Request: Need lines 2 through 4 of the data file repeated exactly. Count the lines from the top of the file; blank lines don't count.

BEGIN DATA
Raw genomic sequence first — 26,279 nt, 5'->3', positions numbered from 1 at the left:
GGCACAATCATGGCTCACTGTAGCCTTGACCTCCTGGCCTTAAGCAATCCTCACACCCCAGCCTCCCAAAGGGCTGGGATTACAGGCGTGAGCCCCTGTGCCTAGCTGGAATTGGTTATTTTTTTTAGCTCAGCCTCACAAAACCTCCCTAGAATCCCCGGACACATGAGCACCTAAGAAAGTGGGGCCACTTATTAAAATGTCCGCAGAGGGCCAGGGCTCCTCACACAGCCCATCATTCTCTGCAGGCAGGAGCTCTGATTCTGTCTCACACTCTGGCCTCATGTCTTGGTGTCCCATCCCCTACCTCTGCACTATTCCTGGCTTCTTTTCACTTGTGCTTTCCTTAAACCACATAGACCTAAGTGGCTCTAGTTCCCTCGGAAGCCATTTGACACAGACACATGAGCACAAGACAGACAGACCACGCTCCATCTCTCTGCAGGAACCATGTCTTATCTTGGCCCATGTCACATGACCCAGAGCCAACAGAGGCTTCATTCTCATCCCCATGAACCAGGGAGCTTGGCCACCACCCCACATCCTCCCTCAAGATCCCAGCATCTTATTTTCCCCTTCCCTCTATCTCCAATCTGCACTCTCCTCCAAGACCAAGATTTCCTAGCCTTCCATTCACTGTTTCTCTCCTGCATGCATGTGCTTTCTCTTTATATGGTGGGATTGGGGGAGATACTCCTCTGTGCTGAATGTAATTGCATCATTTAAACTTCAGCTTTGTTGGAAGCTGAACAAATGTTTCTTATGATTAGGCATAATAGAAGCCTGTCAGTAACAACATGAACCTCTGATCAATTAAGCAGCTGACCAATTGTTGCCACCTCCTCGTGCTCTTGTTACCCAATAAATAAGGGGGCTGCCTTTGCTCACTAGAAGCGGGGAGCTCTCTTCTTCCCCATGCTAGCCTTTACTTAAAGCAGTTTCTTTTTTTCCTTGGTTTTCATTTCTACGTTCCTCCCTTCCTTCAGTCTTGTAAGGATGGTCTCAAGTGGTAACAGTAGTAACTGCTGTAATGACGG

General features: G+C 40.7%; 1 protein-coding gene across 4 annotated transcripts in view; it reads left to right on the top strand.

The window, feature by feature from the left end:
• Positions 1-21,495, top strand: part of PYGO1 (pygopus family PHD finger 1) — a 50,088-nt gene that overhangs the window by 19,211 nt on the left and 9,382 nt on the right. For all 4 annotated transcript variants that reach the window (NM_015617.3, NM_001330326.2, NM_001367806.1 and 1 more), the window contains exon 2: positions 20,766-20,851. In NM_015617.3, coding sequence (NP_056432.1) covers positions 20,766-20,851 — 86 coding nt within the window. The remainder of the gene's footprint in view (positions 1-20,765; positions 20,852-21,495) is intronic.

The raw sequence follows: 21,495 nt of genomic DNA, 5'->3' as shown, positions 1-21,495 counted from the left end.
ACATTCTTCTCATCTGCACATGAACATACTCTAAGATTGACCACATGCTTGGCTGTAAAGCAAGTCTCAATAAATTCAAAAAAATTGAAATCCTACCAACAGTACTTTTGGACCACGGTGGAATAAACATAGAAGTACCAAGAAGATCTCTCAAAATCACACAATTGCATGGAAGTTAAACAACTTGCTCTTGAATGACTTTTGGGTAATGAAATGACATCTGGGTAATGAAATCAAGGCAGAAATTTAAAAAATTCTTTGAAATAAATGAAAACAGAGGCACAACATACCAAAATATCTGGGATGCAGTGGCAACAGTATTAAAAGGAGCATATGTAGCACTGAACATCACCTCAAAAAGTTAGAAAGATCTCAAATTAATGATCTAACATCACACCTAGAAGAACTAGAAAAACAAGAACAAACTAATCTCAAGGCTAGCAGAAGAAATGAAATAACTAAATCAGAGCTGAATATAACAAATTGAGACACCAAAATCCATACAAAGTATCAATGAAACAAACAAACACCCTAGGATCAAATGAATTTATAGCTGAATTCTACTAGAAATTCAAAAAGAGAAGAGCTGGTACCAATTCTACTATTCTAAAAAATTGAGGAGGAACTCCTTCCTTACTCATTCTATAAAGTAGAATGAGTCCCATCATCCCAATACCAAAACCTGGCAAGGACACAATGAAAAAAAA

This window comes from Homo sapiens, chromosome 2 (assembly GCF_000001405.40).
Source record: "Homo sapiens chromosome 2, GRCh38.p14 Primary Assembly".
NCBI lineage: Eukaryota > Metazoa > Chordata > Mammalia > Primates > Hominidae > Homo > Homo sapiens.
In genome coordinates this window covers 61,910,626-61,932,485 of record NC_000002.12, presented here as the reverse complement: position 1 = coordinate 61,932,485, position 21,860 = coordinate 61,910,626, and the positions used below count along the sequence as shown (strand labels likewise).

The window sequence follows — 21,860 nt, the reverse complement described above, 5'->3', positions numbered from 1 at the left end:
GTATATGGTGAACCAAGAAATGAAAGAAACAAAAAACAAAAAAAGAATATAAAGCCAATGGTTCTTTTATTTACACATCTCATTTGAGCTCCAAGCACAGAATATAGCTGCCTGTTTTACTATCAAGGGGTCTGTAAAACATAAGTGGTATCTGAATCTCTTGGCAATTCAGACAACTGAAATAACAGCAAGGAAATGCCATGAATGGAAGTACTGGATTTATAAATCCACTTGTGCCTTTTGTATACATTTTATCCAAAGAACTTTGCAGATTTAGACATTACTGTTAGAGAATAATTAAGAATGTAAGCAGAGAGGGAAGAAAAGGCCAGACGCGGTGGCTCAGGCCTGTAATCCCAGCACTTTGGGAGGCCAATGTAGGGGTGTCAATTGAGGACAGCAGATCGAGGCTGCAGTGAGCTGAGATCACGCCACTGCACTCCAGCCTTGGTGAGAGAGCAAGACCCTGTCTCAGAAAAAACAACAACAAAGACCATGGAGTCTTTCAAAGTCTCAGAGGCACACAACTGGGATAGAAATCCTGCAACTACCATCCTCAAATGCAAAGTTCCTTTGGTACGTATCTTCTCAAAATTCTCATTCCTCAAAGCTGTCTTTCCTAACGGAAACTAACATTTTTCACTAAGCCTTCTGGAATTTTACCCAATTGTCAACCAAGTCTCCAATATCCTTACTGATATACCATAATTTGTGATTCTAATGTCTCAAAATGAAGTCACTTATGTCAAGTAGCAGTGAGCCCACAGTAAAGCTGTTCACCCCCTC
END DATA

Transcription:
GGCACAATCATGGCTCACTGTAGCCTTGACCTCCTGGCCTTAAGCAATCCTCACACCCCAGCCTCCCAAAGGGCTGGGATTACAGGCGTGAGCCCCTGTGCCTAGCTGGAATTGGTTATTTTTTTTAGCTCAGCCTCACAAAACCTCCCTAGAATCCCCGGACACATGAGCACCTAAGAAAGTGGGGCCACTTATTAAAATGTCCGCAGAGGGCCAGGGCTCCTCACACAGCCCATCATTCTCTGCAGGCAGGAGCTCTGATTCTGTCTCACACTCTGGCCTCATGTCTTGGTGTCCCATCCCCTACCTCTGCACTATTCCTGGCTTCTTTTCACTTGTGCTTTCCTTAAACCACATAGACCTAAGTGGCTCTAGTTCCCTCGGAAGCCATTTGACACAGACACATGAGCACAAGACAGACAGACCACGCTCCATCTCTCTGCAGGAACCATGTCTTATCTTGGCCCATGTCACATGACCCAGAGCCAACAGAGGCTTCATTCTCATCCCCATGAACCAGGGAGCTTGGCCACCACCCCACATCCTCCCTCAAGATCCCAGCATCTTATTTTCCCCTTCCCTCTATCTCCAATCTGCACTCTCCTCCAAGACCAAGATTTCCTAGCCTTCCATTCACTGTTTCTCTCCTGCATGCATGTGCTTTCTCTTTATATGGTGGGATTGGGGGAGATACTCCTCTGTGCTGAATGTAATTGCATCATTTAAACTTCAGCTTTGTTGGAAGCTGAACAAATGTTTCTTATGATTAGGCATAATAGAAGCCTGTCAGTAACAACATGAACCTCTGATCAATTAAGCAGCTGACCAATTGTTGCCACCTCCTCGTGCTCTTGTTACCCAATAAATAAGGGGGCTGCCTTTGCTCACTAGAAGCGGGGAGCTCTCTTCTTCCCCATGCTAGCCTTTACTTAAAGCAGTTTCTTTTTTTCCTTGGTTTTCATTTCTACGTTCCTCCCTTCCTTCAGTCTTGTAAGGATGGTCTCAAGTGGTAACAGTAGTAACTGCTGTAATGACGG

General features: G+C 40.7%; 1 protein-coding gene across 4 annotated transcripts in view; it reads left to right on the top strand.

The window, feature by feature from the left end: